service to be thrown into a magic pit from which money comes out. These products are going to
people who purchase them to solve a problem or improve their lives in some way.

In Og Mandino’s classic treatise on salesmanship “The Greatest Salesman in the World”, the first scroll
suggests that a salesman walk among his customers for thirty days and repeat to himself the words “I
love you” to everyone he passes. Try doing this for a single day, and see if you feel any different about
your own product. Would you sell it to someone you love? Would someone who loves you sell it to
you?

The phrase “It is not personal, it is business” is an outdated concept. All business must be personal if
a lasting relationship with a customer can be built. They must know you, like you, and trust you if you
intend to do business with them. So ask yourself, Where’s the love?

Offering a top quality service or product is a key aspect of business. Conrad Kolba offers some great
thoughts on quality in his blog. Click here to read his artticle “On Quality”.

One of the life bloods of franchising is lead flow. Not much different than another of our franchisees business, or any sales and marketing company; you need to be bringing in new blood all the time. At Five Star we are constantly measuring lead flow, sales cycles, velocity, close ratios, and other various metrics to make sure we are on track. Recently, in a sales meeting we discussed two things that we could do to increase our franchise sales.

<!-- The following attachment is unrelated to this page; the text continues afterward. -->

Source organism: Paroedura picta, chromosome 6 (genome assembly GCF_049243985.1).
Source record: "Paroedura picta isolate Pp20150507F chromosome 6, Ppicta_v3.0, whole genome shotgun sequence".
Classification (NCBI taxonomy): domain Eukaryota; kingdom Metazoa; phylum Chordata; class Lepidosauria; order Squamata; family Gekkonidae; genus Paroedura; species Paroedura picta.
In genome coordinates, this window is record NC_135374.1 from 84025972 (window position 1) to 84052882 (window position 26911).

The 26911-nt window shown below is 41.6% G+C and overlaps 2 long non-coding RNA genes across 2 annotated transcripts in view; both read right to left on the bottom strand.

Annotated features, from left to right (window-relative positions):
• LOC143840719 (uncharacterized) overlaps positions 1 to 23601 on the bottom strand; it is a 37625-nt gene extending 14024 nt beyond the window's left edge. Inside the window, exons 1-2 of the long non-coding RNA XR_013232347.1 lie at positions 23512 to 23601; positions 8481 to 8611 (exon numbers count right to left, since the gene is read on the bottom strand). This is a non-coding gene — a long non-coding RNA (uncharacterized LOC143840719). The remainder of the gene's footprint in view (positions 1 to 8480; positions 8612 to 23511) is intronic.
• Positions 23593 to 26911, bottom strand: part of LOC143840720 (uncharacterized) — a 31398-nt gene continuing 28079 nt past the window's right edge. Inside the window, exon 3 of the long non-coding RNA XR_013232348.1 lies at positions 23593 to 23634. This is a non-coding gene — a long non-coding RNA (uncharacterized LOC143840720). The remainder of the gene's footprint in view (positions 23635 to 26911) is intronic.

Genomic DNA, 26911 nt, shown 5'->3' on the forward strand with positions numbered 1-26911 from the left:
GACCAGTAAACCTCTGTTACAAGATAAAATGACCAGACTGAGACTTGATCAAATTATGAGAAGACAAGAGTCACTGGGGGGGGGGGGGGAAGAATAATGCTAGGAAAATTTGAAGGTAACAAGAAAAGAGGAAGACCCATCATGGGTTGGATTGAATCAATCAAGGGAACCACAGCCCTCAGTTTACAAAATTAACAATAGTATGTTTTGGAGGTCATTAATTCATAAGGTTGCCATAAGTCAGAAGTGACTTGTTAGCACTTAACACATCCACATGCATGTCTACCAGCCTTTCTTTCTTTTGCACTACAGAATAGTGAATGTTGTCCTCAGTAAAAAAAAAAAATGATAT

1) Volume. This can mean so many things, but it can start at the very beginning of the sales cycle – impressions, or in the middle – leads, or in the end – contracts signed. The reality is that you need to be constantly reviewing ways to increase the volume of people looking at your concept, so, that they can express interest and enter into the journey of learning if your franchise concept if the right fit for them. Here are a few ideas on ways you could amp up the volume:

a. Cast a wider net. For example, if you are advertising for the word painting franchise, why not consider something like home based business, or service industry franchises in your online advertising. Some people know what they want, and others have an idea.
b. Use different channels. Online advertising is a fantastic tool that can be approached through SEO, Pay-Per-Click, affiliates, directories, and on and on. However, what about trying something different like Career Builder, or Monster.com? Business brokers is a channel that many franchisors use to get in front of candidates, and many of them use these techniques themselves. Why not try your hand at marketing to the right candidates directly?